Now here’s a debate you’re not likely to hear on campus.
How much power the judicial branch should have has been a contested topic in America. On November 1, the Heritage Foundation explored this idea by hosting a debate over the question of whether or not the President and Congress are required to obey the Supreme Court. Dr. Roger Pilon, the Vice President for Legal Affairs at the Cato Institute and Founding Director of the Robert A. Levy Center for Constitutional Studies, argued the affirmative and Edward Whelan, the President of the Ethics and Public Policy Center, argued the negative.
Dr. Pilon, although arguing the affirmative, is not an absolutist on the issue of judicial preeminence. He believes that there could be rare occasions when Congress and the President can justifiably disobey courts and he mentioned Jefferson and Lincoln to demonstrate this point. He argued that generally the Supreme Court should be obeyed because “…if the President or Congress or any state were free regularly to read and act on its own interpretation of the Constitution we’d have legal chaos. It would be the end of the rule of law.” Pilon thinks that the judicial system guards against “…the potential for majoritarian tyranny, which animated the Founders, the Framers, and the Civil War Amendments framers…They wrote and amended a Constitution to guard against that difficulty.” He believes that the Constitution is not on the side of those arguing against his view but on his side: “We’ve got to get back to the theory of the Constitution, to its theory of legitimacy-which is grounded not in democracy but in liberty and is manifest in the document’s text properly read.”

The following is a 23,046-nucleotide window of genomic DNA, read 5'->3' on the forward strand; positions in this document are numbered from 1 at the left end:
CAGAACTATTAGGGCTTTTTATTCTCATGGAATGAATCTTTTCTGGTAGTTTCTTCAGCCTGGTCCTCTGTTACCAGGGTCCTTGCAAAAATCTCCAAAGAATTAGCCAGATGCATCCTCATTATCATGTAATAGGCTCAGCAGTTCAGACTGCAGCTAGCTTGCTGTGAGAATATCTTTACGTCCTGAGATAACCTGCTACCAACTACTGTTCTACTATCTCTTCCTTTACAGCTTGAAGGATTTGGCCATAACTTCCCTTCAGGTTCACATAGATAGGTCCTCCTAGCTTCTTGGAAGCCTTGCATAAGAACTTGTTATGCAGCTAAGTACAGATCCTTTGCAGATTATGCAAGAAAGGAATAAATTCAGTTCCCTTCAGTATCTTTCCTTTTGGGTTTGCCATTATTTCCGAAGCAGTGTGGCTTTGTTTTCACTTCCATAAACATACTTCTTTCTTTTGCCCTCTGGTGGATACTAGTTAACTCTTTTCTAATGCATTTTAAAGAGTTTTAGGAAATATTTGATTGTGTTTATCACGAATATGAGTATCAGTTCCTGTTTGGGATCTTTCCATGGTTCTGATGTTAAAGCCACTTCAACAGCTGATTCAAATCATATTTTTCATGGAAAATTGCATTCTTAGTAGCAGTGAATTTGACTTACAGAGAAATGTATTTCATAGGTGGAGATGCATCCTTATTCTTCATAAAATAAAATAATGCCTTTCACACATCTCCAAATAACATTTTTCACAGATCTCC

Whelan makes a distinction between judicial review and judicial supremacy: “Judicial review rests on the supremacy of the Constitution over ordinary statutes…” while “Judicial supremacy holds that the Constitution means whatever five Justices say that it means and that all other governmental actors are obligated to accept that.” He said: “There is a deep, irreconcilable incompatibility between the concept of Constitutional supremacy-from which judicial review flows-and the concept of judicial supremacy.”
He wants people to dispel what he sees as the judicial supremacy myth. An example of this ‘myth’ is the idea that a Supreme Court decision is the law of the land; Whelan believes that the law of the land is still technically the Constitution. He said: “I think the very existence of this myth of judicial supremacy makes it difficult for us…to explore that question (of judicial supremacy) in a serious manner. If we can dispel this we can think in a more constructive way about just when and where and how the president, members of Congress, actors in states for that matter can go about contesting Supreme Court interpretations and work to get Supreme Court decision making closer in accordance with our actual Constitution.”